Seabury Hall’s sophomores produce another successful Shakespeare Festival


Kay McLeod

Seabury Hall’s Class of 2017 performed scenes from a selection of William Shakespeare’s plays on Friday, Dec. 5.

Every year, Seabury Hall students find enthusiastic groups of sophomores scattered throughout the campus on the day of the Shakespeare Festival, which is usually held around Thanksgiving. Elizabethan costumes, elaborate sceneries, and entertaining skits are the essence of Seabury Hall’s Shakespeare festival, which took place this year on Friday, Dec. 5.

“It’s really fun because I was able to choose my scene and group. I haven’t been in a play since middle school,” sophomore Ana Lavangtheong said, who performed Act III and Scene II of A Midsummer Night’s Dream.

This annual tradition has been going on for many years, and the sophomore English teachers hope to carry the celebration on in many more years to come. Sophomore English teachers Sally Sefton, Carson Strohecker, and Kay McLeod were the three teachers involved in the initial process by separating the students into groups and helping them perfect their lines and presentations.

Sophomore English teacher Kay McLeod said, “The weather made this year’s festival pretty special. It had been raining all week and we were lucky that it cleared up the day of the performances. We also had several students from Carden Academy that came to watch some of the plays.”

On the morning of the event, there was a special assembly in recognition of William Shakespeare. There was a skit performed by English teachers Todd Van Amburgh and Alan Hodara, and seniors Zeb Mehring and Zoe Harrelson. The group performed an adaption Act III, Scene I of “Hamlet.” Hodara played William Shakespeare, who visits noted Austrian psychologist Sigmund Freud (Van Amburgh) after experiencing distressing dreams. Mehring played Hamlet and Harrelson played Ophelia in Shakespeare’s visions.

After the skit, the entire sophomore class of 80 students stood in front of the school to display their detailed costumes.

“It was cool to see everyone’s different costumes. As a class I think we put a lot of effort into the whole thing,” said sophomore Ava Shipman, who performed Act I and Scene V of “Twelfth Night.”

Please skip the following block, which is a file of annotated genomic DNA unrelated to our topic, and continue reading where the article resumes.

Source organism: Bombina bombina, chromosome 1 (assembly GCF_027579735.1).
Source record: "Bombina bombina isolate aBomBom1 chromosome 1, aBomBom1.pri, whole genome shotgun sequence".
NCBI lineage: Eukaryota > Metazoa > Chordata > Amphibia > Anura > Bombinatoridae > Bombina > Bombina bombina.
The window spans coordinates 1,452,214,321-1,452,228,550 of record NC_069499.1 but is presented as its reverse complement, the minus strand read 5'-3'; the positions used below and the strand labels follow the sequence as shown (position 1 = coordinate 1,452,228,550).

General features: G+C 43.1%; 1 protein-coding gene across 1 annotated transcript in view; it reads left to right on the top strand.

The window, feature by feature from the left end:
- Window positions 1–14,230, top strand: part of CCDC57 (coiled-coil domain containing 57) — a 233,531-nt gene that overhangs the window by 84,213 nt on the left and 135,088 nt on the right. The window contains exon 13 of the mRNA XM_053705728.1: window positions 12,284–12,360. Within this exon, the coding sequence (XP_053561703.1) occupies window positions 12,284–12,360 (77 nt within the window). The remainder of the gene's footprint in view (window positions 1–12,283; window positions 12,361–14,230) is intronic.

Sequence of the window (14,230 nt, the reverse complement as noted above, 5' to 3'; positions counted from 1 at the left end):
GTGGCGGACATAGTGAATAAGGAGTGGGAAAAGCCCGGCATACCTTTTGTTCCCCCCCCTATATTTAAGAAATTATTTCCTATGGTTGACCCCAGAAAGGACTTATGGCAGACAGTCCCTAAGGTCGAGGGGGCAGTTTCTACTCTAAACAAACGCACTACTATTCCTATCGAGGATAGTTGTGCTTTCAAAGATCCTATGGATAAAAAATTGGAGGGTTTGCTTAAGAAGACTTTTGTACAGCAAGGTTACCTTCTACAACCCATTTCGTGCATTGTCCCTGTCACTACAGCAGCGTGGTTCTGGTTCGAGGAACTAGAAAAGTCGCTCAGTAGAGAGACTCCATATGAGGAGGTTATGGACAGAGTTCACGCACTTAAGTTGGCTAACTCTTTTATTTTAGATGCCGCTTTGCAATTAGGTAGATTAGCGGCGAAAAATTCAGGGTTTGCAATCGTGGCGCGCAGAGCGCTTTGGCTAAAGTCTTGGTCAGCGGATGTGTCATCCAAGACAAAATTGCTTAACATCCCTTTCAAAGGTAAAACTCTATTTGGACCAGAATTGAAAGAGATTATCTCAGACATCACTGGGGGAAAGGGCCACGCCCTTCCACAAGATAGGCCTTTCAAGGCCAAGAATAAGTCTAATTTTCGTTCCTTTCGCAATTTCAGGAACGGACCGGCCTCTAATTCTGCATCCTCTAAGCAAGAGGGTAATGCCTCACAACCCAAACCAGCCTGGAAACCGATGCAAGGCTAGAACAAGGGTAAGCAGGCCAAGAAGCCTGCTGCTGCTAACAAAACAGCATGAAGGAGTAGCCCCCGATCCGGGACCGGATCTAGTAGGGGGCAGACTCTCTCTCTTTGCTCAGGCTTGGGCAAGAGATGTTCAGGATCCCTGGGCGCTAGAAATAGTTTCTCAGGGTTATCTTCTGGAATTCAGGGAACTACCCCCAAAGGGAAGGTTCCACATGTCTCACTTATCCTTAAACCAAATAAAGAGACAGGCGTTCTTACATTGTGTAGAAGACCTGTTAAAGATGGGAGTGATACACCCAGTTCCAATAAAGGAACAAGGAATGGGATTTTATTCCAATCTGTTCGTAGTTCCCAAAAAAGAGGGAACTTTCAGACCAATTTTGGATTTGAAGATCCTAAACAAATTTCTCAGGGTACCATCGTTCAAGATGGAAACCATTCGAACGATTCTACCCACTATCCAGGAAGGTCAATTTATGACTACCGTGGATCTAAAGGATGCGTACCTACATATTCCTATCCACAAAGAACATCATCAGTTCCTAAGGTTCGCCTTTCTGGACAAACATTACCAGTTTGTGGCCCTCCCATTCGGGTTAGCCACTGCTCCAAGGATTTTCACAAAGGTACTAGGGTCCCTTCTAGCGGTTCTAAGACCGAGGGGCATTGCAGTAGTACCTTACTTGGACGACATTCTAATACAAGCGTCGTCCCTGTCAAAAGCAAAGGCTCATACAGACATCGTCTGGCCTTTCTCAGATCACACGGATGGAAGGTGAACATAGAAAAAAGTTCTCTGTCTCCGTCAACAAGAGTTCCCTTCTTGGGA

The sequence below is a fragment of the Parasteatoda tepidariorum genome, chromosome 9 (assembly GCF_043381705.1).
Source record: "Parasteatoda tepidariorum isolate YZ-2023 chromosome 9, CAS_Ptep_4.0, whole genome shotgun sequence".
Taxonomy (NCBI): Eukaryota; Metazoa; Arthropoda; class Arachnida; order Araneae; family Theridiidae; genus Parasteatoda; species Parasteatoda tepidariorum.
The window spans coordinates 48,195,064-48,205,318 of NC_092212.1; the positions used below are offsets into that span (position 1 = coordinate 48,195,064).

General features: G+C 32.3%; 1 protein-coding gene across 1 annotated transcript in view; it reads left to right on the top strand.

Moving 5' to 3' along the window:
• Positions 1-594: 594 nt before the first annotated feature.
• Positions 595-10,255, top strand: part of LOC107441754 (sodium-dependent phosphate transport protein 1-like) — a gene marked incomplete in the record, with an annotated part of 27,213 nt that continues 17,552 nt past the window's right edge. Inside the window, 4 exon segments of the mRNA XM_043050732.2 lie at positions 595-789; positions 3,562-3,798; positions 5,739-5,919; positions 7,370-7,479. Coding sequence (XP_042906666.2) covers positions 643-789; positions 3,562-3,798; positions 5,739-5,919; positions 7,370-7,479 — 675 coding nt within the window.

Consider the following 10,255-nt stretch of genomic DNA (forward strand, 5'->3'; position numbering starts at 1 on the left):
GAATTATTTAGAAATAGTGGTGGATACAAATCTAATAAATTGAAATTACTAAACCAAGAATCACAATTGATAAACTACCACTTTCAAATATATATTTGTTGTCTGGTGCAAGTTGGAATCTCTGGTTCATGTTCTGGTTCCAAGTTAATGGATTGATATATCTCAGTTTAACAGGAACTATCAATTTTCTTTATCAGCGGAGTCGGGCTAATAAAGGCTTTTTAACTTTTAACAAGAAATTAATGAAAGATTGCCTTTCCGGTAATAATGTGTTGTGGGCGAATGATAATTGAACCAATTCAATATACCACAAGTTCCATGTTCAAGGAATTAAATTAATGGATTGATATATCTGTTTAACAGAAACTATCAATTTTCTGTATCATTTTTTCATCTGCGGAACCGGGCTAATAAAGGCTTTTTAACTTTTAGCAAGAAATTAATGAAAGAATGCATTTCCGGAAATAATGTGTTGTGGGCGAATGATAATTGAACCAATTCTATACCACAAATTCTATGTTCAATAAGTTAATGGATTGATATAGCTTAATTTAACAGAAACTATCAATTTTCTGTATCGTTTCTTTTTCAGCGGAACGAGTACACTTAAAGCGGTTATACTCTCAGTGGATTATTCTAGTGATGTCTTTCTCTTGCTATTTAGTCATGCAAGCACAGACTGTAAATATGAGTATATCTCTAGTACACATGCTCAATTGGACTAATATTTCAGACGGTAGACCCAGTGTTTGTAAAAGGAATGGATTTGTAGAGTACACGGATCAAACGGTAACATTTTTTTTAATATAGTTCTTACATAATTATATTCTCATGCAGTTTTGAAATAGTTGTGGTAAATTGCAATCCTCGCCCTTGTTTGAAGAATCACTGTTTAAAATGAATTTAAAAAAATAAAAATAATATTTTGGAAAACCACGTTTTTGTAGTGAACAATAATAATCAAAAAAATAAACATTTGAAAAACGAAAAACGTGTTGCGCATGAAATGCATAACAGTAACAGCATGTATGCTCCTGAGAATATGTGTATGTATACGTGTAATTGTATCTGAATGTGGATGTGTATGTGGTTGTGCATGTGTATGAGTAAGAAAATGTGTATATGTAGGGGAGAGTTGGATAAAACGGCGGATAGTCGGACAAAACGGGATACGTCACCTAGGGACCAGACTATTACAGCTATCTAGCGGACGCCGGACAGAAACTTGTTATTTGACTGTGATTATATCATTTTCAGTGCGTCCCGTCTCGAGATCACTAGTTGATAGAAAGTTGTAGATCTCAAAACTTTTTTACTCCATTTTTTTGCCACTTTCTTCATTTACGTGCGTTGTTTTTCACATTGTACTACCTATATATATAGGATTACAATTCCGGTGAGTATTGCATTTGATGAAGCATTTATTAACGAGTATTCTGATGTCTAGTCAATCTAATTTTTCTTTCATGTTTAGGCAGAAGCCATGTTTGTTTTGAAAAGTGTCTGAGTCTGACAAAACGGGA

To prepare for the event, sophomores formed groups within their English classes, and then chose a scene and act from one of Shakespeare’s plays to perform. They found specific locations on campus to perform, and spent several days in advance memorizing their lines and rehearsing their scenes. They first began rehearsing their scenes approximately two months in advance to Shakespeare Day. On the day of the performance, the students dressed themselves in Elizabethan costumes and added props to their settings.

“We practiced a lot for the performance. I enjoyed the entire process because it was much better than sitting in class taking tests and writing essays,” said sophomore Alyssa Walin.

Sefton said, “This year is a little different because of all the outside help we have. More faculty and students have contributed in the preparation by helping to set up backdrops for the plays, and providing rooms for the students to practice in. Ms. Kelly helped out a lot with directing the students with their scenes. Zeb, Zoe, and Mikela also got involved by performing in assembly.”

Sophomore Hana Diller said, “I haven’t had much involvement with plays in the past, so it’s a nice opportunity to try something new.” Her group performed Act I, Scene III of “Much Ado About Nothing.”

Sophomore Zander Medrano said, “I have been in several plays before. Shakespeare Day is different because it’s definitely downscaled from what I’m used to, which is nice because I can have fun with it rather than being stressed about the preparation.” Medrano and his group re-enacted Act III, Scene I of “A Midsummer Night’s Dream.”

Not only do the students get to experience acting and performing in front of an audience, but they also learn about Shakespearean history and William Shakespeare’s best pieces of work. One of the most influential writers in the history of literature, Shakespeare demonstrates the essence of romantic tragedy. Shakespearean poetry is an interesting topic, and setting aside one day in the year to reflect on his literature and history marks the Shakespeare Festival as a significant event.

Sefton said, “My dream for the future is that everyone in the school will get involved in the Shakespeare festival. It would be great to have Seabury completely transformed for the event, and we could have different booths set up all around campus that reflect Shakespeare’s work.”